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Redfield Reveals Where He Believes COVID-19 Originated — And It Isn't a 'Bat To a Human'

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Clearing noting his claim is an opinion, former U.S. Centers for Disease Control and Prevention (CDC) Director Robert Redfield is sharing where he believes COVID-19 originated.

Though there is a lack of clear evidence, Redfield told CNN he believes COVID-19 most likely “was from a laboratory” in Wuhan, China, that “escaped.”

He, however, noted, “Science will eventually figure it out.”

“It’s not unusual for respiratory pathogens that are being worked on in a laboratory to infect a laboratory worker,” Redfield said.

Additionally, Redfield suggested COVID-19 could have originated in Wuhan in September/October of 2019.

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Dr. Sanjay Gupta said to Redfield, “These are two significant things to say, Dr. Redfield.”

Redfield also said, “I do not believe this somehow came from a bat to a human.” The former CDC director added that it does not make “biological sense” for one of the “most infectious viruses that we know in humanity for human transmission” to transmit from animals to humans so well.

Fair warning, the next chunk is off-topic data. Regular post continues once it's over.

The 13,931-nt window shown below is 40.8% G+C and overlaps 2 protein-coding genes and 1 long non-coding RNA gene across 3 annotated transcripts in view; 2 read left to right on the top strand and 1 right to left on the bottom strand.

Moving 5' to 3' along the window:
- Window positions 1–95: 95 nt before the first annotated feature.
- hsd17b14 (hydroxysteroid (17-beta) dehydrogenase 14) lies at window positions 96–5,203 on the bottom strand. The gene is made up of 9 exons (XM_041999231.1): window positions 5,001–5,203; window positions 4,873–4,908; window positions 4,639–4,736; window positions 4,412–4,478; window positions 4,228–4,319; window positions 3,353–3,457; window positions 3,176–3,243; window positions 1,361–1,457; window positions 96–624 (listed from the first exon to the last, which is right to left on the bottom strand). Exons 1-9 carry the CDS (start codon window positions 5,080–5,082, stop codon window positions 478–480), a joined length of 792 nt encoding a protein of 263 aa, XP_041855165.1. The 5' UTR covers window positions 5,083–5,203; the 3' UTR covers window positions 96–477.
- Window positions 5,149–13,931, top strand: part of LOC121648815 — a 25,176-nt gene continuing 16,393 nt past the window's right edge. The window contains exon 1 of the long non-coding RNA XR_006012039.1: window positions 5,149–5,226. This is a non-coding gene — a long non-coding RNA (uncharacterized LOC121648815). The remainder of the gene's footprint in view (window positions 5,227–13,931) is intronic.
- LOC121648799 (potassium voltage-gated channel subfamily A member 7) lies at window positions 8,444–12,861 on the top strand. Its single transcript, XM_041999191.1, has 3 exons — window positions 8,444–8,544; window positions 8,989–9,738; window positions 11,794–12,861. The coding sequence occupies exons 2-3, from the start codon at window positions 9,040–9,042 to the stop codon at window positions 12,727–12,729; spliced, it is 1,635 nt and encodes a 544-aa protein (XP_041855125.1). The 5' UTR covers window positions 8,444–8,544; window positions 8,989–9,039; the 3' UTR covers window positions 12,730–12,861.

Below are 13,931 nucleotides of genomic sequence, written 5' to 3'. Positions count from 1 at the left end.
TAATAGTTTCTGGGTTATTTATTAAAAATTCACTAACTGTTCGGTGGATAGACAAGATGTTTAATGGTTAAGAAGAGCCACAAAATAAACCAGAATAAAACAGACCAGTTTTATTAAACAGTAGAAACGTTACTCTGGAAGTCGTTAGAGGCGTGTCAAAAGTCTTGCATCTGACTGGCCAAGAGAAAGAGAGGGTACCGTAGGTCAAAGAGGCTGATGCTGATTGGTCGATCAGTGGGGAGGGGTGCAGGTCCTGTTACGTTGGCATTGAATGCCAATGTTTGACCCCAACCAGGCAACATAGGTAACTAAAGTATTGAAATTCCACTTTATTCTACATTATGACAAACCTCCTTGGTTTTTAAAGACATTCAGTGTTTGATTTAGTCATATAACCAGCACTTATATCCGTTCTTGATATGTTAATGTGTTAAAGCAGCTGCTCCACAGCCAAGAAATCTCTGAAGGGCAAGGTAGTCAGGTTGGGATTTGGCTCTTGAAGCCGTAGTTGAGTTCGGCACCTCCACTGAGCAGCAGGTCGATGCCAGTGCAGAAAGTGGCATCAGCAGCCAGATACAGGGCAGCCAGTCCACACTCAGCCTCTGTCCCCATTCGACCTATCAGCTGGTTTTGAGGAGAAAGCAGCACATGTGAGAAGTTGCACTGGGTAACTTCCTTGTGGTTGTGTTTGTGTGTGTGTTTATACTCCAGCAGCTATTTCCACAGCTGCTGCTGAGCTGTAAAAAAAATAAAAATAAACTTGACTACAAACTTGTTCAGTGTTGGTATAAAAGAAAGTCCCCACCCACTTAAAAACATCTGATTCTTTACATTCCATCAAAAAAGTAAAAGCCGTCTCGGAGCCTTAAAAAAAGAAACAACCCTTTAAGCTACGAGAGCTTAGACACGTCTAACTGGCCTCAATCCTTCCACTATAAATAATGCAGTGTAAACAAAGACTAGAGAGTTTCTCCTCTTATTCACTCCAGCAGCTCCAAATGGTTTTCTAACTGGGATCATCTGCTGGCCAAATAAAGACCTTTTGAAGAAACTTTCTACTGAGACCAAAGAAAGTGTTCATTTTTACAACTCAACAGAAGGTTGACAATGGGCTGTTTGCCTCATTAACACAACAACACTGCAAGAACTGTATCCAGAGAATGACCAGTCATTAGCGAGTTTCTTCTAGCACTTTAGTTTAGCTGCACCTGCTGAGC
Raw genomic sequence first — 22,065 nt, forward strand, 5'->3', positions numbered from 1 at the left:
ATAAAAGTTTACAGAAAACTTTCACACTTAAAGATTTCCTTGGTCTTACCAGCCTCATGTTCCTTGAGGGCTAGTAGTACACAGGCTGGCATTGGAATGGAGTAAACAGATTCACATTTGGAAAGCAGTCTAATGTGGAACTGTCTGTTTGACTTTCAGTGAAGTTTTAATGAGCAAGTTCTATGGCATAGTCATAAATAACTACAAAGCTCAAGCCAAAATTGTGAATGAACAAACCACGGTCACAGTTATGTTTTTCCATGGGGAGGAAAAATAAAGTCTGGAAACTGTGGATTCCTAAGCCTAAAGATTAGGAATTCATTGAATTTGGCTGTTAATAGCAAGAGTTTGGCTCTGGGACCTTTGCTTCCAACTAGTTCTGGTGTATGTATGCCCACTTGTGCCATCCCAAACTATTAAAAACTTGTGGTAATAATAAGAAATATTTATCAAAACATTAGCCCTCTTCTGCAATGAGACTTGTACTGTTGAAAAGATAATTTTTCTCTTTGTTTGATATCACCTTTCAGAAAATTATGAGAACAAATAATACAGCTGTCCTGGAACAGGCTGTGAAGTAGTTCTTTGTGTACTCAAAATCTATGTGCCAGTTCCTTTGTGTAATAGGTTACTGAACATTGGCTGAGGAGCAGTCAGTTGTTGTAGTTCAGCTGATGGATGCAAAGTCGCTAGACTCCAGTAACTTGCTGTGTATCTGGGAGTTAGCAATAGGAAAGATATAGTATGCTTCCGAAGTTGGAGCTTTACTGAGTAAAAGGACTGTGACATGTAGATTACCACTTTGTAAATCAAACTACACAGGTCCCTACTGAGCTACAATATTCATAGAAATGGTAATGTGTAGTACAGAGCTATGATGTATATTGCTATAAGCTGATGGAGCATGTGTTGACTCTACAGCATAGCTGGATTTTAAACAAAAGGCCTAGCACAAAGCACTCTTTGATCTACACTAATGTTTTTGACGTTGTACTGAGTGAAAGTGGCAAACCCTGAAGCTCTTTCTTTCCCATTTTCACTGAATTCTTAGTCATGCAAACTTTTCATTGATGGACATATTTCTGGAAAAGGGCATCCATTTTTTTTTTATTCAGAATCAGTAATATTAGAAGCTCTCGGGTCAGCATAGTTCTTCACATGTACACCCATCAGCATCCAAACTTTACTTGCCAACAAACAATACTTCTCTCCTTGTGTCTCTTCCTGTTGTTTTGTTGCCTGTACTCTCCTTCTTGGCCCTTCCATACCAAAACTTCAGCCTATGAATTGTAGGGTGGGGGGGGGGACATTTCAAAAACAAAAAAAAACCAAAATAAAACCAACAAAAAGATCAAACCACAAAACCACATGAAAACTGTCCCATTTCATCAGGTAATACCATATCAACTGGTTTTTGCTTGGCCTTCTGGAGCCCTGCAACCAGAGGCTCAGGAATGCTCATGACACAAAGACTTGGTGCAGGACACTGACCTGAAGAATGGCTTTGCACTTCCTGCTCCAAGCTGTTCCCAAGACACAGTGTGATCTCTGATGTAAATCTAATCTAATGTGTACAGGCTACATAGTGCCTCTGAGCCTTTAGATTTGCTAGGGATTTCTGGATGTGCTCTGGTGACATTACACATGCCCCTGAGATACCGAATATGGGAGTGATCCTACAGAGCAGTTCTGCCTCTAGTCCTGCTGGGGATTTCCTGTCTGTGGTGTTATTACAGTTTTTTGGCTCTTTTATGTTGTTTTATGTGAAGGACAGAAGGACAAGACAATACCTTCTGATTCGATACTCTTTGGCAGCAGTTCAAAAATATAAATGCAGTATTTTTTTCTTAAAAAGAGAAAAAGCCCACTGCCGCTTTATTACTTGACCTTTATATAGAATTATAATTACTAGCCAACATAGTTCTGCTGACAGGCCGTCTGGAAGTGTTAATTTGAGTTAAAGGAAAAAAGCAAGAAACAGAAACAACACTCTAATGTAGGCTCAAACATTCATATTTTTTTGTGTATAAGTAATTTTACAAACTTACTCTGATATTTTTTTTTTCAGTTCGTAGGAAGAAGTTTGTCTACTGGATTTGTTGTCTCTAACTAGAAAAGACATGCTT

Watch Redfield’s comments below:

The U.S. has reported over 30 million COVID-19 cases and there have been more than 125 million cases reported across the world.

A World Health Organization (WHO) team said in early February that it is unlikely the coronavirus originated in a lab, according to The Associated Press.

“The findings suggest that the laboratory incidents hypothesis is extremely unlikely to explain the introduction of the virus to the human population,” Peter Ben Embarek, a WHO food safety and animal disease expert, said.

He said that leaks from labs are extremely rare and after the WHO team reviewed the Wuhan Institute of Virology’s lab they found it would be hard for something to escape from it.

The WHO team believes the virus most likely was transmitted from an animal to humans. As The Associated Press reported, “Embarek said the initial findings suggest the most likely pathway the virus followed was from a bat to another animal and then to humans, adding that would require further research.”

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